Mr. SULLIVAN. Mr. Chairman, I would like to ask Mr. Steuart one question, realizing his eminent legal ability, that was brought up by the arguments advanced here yesterday by Mr. Ogilvie, in which he stated that in the case of an American copyrighted book, where the type had been set within the boundaries of the United States, he could then take the type over to Canada and make plates there and have the book printed from the plates. He further stated that the Treasury had passed upon that matter, and had allowed those books importation.
I would like to ask Mr. Steuart if, in his judgment, the court would construe section 13 in this bill we are considering, where it reads, starting on line 5, " The aid of any kind of typesetting machine, or from plates made from type set within the limits of the United States”—if the court would construe that the plates, according to this language here, should be made within the limits of the United States, and if he does not believe that the court would construe from this absolute language here that the plates should be made in the United States, or that all that would be necessary would be to set the type within the boundaries of the United States and have the plates made in Canada?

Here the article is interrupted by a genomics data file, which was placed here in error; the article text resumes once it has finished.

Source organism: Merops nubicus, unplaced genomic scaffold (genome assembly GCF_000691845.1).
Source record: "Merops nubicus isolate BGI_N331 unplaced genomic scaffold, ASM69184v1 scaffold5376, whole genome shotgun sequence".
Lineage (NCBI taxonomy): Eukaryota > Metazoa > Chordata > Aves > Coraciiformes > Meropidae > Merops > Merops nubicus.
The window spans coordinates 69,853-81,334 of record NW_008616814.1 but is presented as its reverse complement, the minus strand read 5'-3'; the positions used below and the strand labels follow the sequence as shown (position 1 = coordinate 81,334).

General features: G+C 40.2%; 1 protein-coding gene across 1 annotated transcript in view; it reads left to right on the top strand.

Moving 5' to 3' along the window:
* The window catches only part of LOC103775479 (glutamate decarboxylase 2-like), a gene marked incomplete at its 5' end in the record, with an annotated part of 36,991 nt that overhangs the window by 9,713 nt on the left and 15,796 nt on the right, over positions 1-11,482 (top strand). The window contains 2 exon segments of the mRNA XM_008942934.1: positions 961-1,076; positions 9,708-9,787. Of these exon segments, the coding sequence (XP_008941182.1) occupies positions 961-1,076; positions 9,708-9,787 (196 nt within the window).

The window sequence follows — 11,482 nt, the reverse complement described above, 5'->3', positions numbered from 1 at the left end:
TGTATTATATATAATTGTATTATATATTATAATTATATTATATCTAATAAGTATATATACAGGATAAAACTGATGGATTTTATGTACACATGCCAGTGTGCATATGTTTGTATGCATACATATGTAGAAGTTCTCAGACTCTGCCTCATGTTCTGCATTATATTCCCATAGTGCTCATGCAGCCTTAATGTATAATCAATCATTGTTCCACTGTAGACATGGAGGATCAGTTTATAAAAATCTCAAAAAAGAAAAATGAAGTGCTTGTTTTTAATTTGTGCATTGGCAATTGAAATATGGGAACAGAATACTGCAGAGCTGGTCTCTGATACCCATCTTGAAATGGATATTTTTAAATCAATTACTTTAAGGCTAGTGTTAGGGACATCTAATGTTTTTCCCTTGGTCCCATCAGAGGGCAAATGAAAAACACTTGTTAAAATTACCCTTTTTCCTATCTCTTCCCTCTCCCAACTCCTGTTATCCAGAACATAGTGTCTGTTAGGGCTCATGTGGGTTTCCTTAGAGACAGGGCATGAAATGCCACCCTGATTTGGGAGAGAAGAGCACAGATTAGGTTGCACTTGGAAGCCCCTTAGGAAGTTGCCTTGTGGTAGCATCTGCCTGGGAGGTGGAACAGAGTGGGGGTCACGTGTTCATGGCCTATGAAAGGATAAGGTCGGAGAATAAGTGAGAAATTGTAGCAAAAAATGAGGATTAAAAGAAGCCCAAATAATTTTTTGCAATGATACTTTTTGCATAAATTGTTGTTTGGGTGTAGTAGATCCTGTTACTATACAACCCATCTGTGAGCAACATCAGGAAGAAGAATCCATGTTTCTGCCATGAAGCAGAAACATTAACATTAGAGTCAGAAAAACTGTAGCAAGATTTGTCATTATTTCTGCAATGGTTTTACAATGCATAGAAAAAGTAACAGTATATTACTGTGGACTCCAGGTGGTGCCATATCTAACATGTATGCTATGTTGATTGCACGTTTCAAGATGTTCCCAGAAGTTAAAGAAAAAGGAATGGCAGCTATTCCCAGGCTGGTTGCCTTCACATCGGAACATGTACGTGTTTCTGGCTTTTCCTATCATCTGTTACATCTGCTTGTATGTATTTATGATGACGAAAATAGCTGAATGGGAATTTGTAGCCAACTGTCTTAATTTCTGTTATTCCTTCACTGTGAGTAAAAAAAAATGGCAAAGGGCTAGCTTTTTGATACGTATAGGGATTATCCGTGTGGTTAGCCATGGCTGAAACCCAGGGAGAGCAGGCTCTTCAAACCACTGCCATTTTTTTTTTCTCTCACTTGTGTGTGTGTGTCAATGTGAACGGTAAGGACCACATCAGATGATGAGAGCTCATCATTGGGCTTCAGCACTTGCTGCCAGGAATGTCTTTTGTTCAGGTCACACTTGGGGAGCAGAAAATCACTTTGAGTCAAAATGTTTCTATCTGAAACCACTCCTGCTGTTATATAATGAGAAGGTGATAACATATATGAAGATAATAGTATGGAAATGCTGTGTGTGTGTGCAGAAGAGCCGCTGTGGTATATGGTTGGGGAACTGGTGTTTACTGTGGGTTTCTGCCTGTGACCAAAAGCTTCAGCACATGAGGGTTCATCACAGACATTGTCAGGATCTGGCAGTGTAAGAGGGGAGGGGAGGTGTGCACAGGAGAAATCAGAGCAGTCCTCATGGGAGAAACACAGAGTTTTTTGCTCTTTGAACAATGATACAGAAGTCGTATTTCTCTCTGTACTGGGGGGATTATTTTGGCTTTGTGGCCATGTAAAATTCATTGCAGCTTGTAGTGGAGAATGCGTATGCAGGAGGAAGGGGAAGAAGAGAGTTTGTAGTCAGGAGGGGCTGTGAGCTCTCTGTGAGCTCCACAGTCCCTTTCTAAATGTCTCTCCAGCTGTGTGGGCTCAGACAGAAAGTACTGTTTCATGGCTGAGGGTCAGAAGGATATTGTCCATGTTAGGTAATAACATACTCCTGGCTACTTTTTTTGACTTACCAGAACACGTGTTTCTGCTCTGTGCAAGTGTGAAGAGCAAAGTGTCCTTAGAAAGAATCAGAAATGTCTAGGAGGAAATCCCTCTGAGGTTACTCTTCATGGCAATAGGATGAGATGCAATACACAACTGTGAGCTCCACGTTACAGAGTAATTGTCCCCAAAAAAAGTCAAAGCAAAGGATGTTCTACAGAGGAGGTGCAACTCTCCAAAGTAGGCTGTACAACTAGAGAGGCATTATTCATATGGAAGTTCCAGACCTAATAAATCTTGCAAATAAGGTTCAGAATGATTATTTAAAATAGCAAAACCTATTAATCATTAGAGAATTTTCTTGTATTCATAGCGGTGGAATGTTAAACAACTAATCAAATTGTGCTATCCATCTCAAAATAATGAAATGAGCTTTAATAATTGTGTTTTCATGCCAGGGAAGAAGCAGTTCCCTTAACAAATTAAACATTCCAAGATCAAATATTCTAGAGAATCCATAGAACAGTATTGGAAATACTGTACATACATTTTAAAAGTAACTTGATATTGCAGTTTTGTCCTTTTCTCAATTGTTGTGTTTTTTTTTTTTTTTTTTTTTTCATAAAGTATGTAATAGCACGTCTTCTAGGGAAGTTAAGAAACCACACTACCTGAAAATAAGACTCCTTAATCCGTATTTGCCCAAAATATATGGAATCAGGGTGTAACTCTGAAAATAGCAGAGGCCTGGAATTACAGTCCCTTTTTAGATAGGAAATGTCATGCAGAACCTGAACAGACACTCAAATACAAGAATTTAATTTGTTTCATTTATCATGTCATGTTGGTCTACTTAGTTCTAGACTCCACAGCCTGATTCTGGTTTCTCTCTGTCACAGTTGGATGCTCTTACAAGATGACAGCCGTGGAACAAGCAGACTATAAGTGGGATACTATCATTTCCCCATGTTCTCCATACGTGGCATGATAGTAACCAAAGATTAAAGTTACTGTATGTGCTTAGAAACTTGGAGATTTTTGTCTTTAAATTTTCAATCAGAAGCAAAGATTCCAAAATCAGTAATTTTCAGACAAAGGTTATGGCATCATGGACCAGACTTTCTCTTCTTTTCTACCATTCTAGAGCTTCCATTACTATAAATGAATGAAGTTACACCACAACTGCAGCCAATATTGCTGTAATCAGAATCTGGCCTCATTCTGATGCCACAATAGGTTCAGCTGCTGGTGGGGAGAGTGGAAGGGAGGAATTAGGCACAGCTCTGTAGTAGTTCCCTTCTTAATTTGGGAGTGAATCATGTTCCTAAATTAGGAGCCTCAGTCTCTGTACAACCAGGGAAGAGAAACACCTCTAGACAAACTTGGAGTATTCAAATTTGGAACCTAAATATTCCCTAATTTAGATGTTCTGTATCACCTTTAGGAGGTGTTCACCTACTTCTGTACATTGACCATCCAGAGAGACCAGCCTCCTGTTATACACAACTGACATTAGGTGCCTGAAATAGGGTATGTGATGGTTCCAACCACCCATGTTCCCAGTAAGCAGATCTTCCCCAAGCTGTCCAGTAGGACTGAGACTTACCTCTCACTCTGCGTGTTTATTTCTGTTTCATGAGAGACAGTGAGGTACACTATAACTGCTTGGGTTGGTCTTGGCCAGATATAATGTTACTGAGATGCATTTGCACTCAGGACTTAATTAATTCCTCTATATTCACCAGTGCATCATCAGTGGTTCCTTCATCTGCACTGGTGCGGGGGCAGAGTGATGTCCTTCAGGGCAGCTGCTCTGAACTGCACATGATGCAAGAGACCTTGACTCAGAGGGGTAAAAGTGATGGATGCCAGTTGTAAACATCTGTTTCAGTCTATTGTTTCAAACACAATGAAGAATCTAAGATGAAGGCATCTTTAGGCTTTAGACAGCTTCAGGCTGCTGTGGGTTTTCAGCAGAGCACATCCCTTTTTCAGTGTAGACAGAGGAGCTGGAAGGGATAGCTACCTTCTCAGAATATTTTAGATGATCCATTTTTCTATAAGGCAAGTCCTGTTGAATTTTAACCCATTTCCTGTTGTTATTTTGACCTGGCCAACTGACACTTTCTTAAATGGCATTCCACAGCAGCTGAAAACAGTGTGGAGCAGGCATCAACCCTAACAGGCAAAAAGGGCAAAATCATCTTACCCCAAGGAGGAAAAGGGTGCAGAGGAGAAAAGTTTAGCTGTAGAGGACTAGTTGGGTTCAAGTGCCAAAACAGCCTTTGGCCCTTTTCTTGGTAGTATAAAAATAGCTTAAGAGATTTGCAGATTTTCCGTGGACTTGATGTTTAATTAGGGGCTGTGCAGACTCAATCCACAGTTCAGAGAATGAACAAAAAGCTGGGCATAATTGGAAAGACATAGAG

Mr. CURRIER. What are you reading from, Mr. Sullivan, please? Mr. CHANEY. He is reading from section 13 of the bill.
Mr. SULLIVAN. Section 13. I wish to ask whether the addition in the sixth line, after “made,” of the four words “in the United States," so that it would read, " the aid of any kind of typesetting machine, or from plates made in the United States from type set within the limits of the United States"-whether that would not preclude the possibility of the plates being made abroad, the book printed abroad and allowed entry here?
Mr. STEUART: Certainly; if those words were included, there could not be any doubt about the meaning of the section.